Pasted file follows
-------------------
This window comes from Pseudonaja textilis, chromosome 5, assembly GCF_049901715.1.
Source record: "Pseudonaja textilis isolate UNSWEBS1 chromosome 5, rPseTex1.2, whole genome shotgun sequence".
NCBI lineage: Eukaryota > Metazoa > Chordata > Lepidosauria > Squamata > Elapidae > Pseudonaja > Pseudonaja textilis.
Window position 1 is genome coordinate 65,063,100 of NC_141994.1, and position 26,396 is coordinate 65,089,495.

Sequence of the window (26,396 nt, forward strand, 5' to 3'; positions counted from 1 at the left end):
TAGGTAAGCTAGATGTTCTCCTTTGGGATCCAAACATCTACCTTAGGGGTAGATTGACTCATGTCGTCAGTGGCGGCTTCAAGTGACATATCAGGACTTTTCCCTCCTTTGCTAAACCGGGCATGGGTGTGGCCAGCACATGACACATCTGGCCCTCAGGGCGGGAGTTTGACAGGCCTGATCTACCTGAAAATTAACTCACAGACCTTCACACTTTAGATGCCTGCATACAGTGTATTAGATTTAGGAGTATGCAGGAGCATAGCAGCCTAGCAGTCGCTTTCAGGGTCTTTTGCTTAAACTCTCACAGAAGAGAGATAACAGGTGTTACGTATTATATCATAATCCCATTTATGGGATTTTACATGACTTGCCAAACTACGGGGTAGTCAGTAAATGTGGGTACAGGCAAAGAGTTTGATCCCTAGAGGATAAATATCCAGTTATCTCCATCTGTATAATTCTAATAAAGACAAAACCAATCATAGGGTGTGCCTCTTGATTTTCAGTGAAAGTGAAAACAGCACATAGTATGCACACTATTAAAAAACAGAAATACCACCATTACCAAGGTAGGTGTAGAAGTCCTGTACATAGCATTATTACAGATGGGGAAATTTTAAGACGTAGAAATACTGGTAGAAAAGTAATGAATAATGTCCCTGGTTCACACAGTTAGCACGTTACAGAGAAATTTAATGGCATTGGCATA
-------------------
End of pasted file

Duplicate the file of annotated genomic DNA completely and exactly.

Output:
This window comes from Pseudonaja textilis, chromosome 5, assembly GCF_049901715.1.
Source record: "Pseudonaja textilis isolate UNSWEBS1 chromosome 5, rPseTex1.2, whole genome shotgun sequence".
NCBI lineage: Eukaryota > Metazoa > Chordata > Lepidosauria > Squamata > Elapidae > Pseudonaja > Pseudonaja textilis.
Window position 1 is genome coordinate 65,063,100 of NC_141994.1, and position 26,396 is coordinate 65,089,495.

Sequence of the window (26,396 nt, forward strand, 5' to 3'; positions counted from 1 at the left end):
TAGGTAAGCTAGATGTTCTCCTTTGGGATCCAAACATCTACCTTAGGGGTAGATTGACTCATGTCGTCAGTGGCGGCTTCAAGTGACATATCAGGACTTTTCCCTCCTTTGCTAAACCGGGCATGGGTGTGGCCAGCACATGACACATCTGGCCCTCAGGGCGGGAGTTTGACAGGCCTGATCTACCTGAAAATTAACTCACAGACCTTCACACTTTAGATGCCTGCATACAGTGTATTAGATTTAGGAGTATGCAGGAGCATAGCAGCCTAGCAGTCGCTTTCAGGGTCTTTTGCTTAAACTCTCACAGAAGAGAGATAACAGGTGTTACGTATTATATCATAATCCCATTTATGGGATTTTACATGACTTGCCAAACTACGGGGTAGTCAGTAAATGTGGGTACAGGCAAAGAGTTTGATCCCTAGAGGATAAATATCCAGTTATCTCCATCTGTATAATTCTAATAAAGACAAAACCAATCATAGGGTGTGCCTCTTGATTTTCAGTGAAAGTGAAAACAGCACATAGTATGCACACTATTAAAAAACAGAAATACCACCATTACCAAGGTAGGTGTAGAAGTCCTGTACATAGCATTATTACAGATGGGGAAATTTTAAGACGTAGAAATACTGGTAGAAAAGTAATGAATAATGTCCCTGGTTCACACAGTTAGCACGTTACAGAGAAATTTAATGGCATTGGCATA